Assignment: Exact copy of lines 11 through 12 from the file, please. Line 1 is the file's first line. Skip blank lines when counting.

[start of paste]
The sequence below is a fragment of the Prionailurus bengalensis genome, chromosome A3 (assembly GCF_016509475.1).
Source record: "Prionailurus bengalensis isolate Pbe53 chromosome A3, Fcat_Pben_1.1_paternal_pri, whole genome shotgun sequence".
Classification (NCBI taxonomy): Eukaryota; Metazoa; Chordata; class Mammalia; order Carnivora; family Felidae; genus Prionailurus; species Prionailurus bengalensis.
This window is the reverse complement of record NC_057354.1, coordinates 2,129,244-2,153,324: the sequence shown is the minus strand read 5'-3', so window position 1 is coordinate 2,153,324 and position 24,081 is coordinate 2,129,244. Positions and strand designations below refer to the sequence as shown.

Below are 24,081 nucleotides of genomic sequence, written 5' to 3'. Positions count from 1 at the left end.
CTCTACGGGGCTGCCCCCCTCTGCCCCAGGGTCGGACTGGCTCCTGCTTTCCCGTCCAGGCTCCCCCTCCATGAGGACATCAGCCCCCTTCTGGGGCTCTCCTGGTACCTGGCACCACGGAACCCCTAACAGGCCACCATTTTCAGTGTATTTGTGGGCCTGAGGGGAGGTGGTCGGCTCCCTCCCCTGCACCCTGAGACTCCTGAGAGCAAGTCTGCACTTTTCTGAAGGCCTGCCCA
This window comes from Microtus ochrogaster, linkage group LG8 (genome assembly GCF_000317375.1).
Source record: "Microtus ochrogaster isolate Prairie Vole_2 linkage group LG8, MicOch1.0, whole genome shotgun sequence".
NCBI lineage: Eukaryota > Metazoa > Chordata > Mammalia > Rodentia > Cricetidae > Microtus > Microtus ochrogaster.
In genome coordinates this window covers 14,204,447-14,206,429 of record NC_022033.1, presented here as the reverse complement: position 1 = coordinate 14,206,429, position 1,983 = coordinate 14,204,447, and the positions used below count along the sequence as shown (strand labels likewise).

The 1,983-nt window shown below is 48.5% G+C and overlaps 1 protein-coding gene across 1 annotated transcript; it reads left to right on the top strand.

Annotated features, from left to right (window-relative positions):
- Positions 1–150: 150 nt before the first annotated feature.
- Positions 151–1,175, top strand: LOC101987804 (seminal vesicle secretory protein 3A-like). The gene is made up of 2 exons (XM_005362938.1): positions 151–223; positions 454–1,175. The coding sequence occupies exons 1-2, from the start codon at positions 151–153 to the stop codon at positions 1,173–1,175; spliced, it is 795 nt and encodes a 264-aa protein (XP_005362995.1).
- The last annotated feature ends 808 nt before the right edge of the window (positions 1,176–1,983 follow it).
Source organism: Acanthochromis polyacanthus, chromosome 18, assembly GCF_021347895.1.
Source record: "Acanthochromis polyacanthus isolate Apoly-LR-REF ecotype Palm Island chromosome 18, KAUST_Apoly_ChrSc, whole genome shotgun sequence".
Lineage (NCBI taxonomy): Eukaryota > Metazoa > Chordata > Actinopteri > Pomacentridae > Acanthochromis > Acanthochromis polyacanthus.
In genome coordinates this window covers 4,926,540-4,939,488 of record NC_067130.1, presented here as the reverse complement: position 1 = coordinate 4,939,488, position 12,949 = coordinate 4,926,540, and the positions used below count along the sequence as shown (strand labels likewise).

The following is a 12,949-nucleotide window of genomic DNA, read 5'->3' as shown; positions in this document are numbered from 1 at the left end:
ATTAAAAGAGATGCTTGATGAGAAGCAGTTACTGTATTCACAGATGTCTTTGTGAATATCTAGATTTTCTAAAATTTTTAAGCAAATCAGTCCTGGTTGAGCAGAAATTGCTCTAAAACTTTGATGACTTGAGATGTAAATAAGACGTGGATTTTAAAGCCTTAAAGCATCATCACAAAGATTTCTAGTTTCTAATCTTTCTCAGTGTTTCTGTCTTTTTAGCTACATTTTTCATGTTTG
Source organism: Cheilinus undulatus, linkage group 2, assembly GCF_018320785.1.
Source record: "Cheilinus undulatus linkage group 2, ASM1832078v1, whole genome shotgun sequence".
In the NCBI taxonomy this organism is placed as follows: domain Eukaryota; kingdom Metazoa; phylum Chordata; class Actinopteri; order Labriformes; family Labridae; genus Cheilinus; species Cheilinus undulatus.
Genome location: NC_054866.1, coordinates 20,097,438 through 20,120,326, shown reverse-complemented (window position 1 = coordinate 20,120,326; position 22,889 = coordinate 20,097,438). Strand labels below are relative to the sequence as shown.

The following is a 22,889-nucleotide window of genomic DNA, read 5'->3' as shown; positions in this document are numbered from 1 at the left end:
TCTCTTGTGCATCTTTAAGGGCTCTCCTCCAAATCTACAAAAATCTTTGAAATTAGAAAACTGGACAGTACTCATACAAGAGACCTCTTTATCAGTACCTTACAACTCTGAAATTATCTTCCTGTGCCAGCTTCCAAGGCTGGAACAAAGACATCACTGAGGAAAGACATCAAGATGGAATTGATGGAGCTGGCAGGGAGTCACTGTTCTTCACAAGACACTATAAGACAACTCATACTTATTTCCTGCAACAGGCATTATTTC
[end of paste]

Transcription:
The 1,983-nt window shown below is 48.5% G+C and overlaps 1 protein-coding gene across 1 annotated transcript; it reads left to right on the top strand.

Annotated features, from left to right (window-relative positions):